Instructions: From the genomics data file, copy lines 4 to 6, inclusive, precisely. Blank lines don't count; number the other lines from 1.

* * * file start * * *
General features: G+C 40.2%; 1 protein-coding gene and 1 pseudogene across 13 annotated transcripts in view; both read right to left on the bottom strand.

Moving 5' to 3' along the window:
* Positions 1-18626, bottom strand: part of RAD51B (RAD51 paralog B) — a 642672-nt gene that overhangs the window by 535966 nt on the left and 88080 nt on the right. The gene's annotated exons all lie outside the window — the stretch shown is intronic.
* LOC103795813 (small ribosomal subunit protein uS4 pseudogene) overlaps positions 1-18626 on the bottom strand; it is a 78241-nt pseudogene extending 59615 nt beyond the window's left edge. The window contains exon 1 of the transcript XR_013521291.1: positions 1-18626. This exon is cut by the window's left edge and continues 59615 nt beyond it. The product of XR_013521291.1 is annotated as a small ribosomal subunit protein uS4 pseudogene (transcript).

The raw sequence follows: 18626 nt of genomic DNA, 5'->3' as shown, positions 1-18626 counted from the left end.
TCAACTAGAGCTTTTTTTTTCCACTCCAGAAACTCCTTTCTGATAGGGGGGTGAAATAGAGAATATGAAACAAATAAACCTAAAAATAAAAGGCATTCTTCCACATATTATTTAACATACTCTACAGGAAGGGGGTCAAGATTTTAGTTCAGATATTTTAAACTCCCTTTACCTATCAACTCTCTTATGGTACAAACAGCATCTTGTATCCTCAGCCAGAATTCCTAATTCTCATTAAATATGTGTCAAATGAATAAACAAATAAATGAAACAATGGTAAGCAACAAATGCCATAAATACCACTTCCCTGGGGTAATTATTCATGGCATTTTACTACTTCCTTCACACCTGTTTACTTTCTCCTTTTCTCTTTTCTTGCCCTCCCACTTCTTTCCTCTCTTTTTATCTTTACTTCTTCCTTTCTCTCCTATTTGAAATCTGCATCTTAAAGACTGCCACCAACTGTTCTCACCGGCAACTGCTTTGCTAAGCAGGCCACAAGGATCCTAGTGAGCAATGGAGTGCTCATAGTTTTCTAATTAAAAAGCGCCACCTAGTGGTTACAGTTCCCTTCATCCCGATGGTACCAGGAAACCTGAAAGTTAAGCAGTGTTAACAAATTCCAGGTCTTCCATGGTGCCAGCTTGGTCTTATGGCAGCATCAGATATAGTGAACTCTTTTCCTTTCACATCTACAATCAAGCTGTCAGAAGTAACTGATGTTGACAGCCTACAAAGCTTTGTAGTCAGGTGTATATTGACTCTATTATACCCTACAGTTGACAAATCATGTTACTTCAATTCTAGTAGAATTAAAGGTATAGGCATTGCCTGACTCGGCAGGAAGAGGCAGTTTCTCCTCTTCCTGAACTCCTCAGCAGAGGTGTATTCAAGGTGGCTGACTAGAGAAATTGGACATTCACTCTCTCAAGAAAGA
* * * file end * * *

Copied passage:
* LOC103795813 (small ribosomal subunit protein uS4 pseudogene) overlaps positions 1-18626 on the bottom strand; it is a 78241-nt pseudogene extending 59615 nt beyond the window's left edge. The window contains exon 1 of the transcript XR_013521291.1: positions 1-18626. This exon is cut by the window's left edge and continues 59615 nt beyond it. The product of XR_013521291.1 is annotated as a small ribosomal subunit protein uS4 pseudogene (transcript).

The raw sequence follows: 18626 nt of genomic DNA, 5'->3' as shown, positions 1-18626 counted from the left end.
TCAACTAGAGCTTTTTTTTTCCACTCCAGAAACTCCTTTCTGATAGGGGGGTGAAATAGAGAATATGAAACAAATAAACCTAAAAATAAAAGGCATTCTTCCACATATTATTTAACATACTCTACAGGAAGGGGGTCAAGATTTTAGTTCAGATATTTTAAACTCCCTTTACCTATCAACTCTCTTATGGTACAAACAGCATCTTGTATCCTCAGCCAGAATTCCTAATTCTCATTAAATATGTGTCAAATGAATAAACAAATAAATGAAACAATGGTAAGCAACAAATGCCATAAATACCACTTCCCTGGGGTAATTATTCATGGCATTTTACTACTTCCTTCACACCTGTTTACTTTCTCCTTTTCTCTTTTCTTGCCCTCCCACTTCTTTCCTCTCTTTTTATCTTTACTTCTTCCTTTCTCTCCTATTTGAAATCTGCATCTTAAAGACTGCCACCAACTGTTCTCACCGGCAACTGCTTTGCTAAGCAGGCCACAAGGATCCTAGTGAGCAATGGAGTGCTCATAGTTTTCTAATTAAAAAGCGCCACCTAGTGGTTACAGTTCCCTTCATCCCGATGGTACCAGGAAACCTGAAAGTTAAGCAGTGTTAACAAATTCCAGGTCTTCCATGGTGCCAGCTTGGTCTTATGGCAGCATCAGATATAGTGAACTCTTTTCCTTTCACATCTACAATCAAGCTGTCAGAAGTAACTGATGTTGACAGCCTACAAAGCTTTGTAGTCAGGTGTATATTGACTCTATTATACCCTACAGTTGACAAATCATGTTACTTCAATTCTAGTAGAATTAAAGGTATAGGCATTGCCTGACTCGGCAGGAAGAGGCAGTTTCTCCTCTTCCTGAACTCCTCAGCAGAGGTGTATTCAAGGTGGCTGACTAGAGAAATTGGACATTCACTCTCTCAAGAAAGA